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Old 01-30-2007, 05:38 AM   #79
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Re: Women and Everybody Else in Aikido

Quote:
Isaac Bettis wrote:
Uggh, making political points by misspelling words makes one look ridiculous and abuses language. She's just a PROPAGANDIST.
In your opinion.....another might think she was being creative and courageous.

Thanks for your kind words, Kim...I was promoted to 4th and 5th Dan by Ron.
See ya on the mat,
Mary
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Old 01-30-2007, 08:33 AM   #80
George S. Ledyard
 
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Re: Women and Everybody Else in Aikido

Quote:
Isaac Bettis wrote:
Uggh, making political points by misspelling words makes one look ridiculous and abuses language. She's just a PROPAGANDIST.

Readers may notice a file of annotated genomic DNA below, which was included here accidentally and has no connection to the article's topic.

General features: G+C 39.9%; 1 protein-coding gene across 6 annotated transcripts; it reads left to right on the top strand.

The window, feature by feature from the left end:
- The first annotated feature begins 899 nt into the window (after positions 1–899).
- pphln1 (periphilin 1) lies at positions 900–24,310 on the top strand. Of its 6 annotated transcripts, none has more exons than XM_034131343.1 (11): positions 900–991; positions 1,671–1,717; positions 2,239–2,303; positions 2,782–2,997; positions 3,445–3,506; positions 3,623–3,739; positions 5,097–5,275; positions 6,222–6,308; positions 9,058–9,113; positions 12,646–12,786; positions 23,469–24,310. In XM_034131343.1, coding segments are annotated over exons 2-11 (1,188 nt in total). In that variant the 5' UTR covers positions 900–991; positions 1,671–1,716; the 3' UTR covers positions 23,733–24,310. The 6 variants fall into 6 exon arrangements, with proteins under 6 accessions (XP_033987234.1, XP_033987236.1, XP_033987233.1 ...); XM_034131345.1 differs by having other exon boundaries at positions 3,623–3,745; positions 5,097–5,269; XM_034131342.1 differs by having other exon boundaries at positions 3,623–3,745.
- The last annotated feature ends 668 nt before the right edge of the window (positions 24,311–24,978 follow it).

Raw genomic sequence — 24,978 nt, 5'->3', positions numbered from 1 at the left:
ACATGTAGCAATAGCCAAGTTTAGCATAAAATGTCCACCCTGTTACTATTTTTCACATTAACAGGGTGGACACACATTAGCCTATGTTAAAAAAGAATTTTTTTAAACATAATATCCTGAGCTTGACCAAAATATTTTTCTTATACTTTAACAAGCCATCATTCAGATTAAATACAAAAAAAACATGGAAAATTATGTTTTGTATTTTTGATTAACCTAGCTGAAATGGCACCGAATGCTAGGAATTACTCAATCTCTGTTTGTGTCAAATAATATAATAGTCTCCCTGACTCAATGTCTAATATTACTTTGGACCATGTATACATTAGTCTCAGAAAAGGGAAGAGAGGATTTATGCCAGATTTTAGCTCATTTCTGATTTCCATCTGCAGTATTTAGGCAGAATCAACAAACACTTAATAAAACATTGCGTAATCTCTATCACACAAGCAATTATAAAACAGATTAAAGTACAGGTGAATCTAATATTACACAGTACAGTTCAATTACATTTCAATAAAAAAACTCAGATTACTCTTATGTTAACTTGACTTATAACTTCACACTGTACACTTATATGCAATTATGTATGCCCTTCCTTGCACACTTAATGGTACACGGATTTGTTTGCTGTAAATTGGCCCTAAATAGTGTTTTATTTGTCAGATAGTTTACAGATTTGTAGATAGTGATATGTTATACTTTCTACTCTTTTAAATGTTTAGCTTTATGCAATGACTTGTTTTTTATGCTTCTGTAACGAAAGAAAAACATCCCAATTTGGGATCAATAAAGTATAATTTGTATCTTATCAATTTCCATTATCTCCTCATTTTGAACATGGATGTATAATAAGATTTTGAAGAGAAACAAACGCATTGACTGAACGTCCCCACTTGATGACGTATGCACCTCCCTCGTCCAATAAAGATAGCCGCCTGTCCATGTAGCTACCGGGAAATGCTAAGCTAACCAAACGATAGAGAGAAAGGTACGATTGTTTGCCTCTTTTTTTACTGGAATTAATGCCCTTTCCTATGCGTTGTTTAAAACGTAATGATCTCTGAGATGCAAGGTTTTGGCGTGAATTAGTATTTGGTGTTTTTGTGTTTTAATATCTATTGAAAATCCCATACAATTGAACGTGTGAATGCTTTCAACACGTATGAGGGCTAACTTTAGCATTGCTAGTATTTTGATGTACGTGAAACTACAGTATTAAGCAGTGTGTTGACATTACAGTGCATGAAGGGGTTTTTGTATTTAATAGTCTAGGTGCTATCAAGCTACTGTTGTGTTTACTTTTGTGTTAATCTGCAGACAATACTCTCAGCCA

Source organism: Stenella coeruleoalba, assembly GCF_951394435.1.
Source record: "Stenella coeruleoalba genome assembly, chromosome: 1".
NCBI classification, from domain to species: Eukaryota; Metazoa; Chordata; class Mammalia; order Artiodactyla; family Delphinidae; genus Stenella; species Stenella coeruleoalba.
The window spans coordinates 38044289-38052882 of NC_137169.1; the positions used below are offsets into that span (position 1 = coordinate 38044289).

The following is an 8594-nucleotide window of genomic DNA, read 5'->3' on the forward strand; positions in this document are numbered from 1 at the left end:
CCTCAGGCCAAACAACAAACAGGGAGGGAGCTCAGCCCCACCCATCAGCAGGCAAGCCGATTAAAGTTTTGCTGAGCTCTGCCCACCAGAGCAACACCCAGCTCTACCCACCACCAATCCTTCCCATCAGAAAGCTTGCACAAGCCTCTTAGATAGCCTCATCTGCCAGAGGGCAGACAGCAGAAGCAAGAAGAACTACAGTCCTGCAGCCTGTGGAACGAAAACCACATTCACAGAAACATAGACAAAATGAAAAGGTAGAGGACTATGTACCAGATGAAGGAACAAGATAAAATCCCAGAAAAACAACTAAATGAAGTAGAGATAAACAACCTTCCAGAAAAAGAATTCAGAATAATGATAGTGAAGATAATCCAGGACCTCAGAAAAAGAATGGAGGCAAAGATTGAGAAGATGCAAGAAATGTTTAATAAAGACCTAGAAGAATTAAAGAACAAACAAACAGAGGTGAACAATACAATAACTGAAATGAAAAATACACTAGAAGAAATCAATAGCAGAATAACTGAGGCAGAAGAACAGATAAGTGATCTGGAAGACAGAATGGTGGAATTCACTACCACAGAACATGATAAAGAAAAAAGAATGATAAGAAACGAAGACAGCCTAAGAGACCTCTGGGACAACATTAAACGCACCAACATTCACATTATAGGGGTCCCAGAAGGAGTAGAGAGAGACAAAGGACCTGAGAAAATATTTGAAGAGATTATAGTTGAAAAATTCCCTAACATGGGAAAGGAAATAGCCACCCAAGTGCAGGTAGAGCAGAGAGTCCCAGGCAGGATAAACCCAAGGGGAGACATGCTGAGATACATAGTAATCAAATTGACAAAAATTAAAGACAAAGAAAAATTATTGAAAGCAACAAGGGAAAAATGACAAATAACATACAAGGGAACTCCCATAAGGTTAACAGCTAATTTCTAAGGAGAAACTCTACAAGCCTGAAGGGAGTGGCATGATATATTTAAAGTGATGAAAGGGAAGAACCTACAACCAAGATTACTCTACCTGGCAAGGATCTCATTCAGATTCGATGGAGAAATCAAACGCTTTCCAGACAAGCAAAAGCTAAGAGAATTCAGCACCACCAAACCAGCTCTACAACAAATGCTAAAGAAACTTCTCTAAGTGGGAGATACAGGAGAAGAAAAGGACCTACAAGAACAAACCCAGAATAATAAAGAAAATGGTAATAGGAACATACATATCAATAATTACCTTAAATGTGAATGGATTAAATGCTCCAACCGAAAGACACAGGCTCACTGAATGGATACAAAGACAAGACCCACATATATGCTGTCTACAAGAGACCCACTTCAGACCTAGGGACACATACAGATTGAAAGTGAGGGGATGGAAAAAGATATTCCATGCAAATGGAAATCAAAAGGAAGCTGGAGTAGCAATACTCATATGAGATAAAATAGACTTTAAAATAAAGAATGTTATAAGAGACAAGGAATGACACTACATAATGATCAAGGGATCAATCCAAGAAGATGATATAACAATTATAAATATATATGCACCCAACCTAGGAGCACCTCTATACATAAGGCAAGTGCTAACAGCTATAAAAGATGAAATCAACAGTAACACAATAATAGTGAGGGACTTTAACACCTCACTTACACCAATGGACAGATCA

Boy, Isaac, that's a pretty strong reaction to the use of alternative spelling to make a point. I certainly do not think it "looks ridiculous" but rather it is a creative use of the language to communicate that women are something other than just an extension of men. It says that in one word rather than requiring a whole sentence; very efficient. To make the jump from the substitution of one letter in a word to convey a particular meaning to dismissing everything she has said by calling her a PROPAGANDIST indicates to me that you have a pre-existing agenda which caused you to react accordingly rather than address any of the points she actually made.

George S. Ledyard
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Old 01-30-2007, 09:17 AM   #81
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Re: Women and Everybody Else in Aikido

Hi folks,

Can we please stay on the subject of aikido rather than veering into politics? If you wish to discuss politics, please do so in the Open Discussions forum.

Thank you,

-- Jun

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Old 01-30-2007, 09:47 AM   #82
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Re: Women and Everybody Else in Aikido

Quote:
George S. Ledyard wrote: